We look at ways to make a difference in these communities. We feel poverty is a core root cause for lack of sustainable progress, as is lack of education. As you may know, Caterpillar provides significant funding for the Caterpillar Foundation, which is active in supporting these areas. Some of the programs supported by the foundation look at how we change an environment so more girls are getting educated. The foundation also evaluates water programs to ensure they are delivering drinkable water for small towns. We want to look to see where we’re moving the needle and the foundation shares these goals.

Caterpillar’s contributions to the foundation ensure its continued health and success – the Caterpillar Foundation is one of the largest corporate-sponsored foundations in the United States and it works hard to make sure it gets grants to those who need them in those different areas of focus.

For a company of our size and with our history, service is a core component of who we are. It also helps us attract and retain the best talent.

For the business aspect of sustainability, we consider how we solve a customer problem where they lack access to affordable electricity at a mine site because grid access for electricity isn’t available. We can help them recover the gases from the mine site to fuel our generators to provide the energy source to make our customers more productive. Plus, removal of the gases from the mine can enhance the safety of the work environment. We can also help them implement autonomous trucks to further enhance the safety at mine sites and elevate the efficiency of diesel fuel utilization. We make their products more effective as they run their businesses.

Another example is our dual fuel engines that burn natural gas and diesel simultaneously and make our customers more effective and competitive. These efforts are interrelated and measured to the business. It’s what we do and how we innovate.

Do you need to put metrics around the sustainability efforts to track impact?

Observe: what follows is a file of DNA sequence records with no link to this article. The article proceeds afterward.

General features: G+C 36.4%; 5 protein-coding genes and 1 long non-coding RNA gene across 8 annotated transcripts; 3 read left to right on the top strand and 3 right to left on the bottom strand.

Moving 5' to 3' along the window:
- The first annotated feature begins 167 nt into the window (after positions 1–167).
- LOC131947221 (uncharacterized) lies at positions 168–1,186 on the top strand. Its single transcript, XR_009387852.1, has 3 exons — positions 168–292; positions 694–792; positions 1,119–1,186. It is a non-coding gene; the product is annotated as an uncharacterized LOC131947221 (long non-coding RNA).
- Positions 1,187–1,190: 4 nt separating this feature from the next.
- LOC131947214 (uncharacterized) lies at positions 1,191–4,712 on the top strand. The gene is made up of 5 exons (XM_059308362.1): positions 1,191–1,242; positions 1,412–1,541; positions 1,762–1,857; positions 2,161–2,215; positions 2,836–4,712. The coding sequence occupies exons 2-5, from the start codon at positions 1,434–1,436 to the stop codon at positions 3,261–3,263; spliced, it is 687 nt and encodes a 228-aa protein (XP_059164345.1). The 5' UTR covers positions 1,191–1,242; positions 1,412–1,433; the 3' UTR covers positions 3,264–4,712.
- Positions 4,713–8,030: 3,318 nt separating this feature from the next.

We track various metrics around our facilities including safety, energy intensity, use of alternative and renewable energy, greenhouse gas emissions, water use, waste generation, and facility construction to LEED standards. At our more than 120 production facilities around the world, we look at everything from the way we construct these facilities to the way we operate our machines, to the air quality in the facilities, to the way we re-use our metal to build our machines, to the way we use our water, to worker safety at these production sites.

We want to make sure our employees have excellent places to work in very safe environments with suitable air quality and good ventilation.

We also make sure our employees share our work ethic and that they see themselves as part of the solution, because they’re the ones that make it successful.

We’re constantly driving – we’re one of the earliest companies to introduce engines meeting Tier 4 emission standards in our products.

How critical is it that this be driven from the top of the organization?

If you spend any time with Doug Oberhelman (Chairman and Chief Executive Officer), you can see and feel his passion around sustainable progress – it’s contagious. He feels strongly that we have a significant role to play in sustainability around the world.

We are a company that has sustainable products, services, solutions and operations. Since sustainability is already in Caterpillar’s DNA, we added sustainability as our fifth company core value joining integrity, excellence, teamwork and commitment.•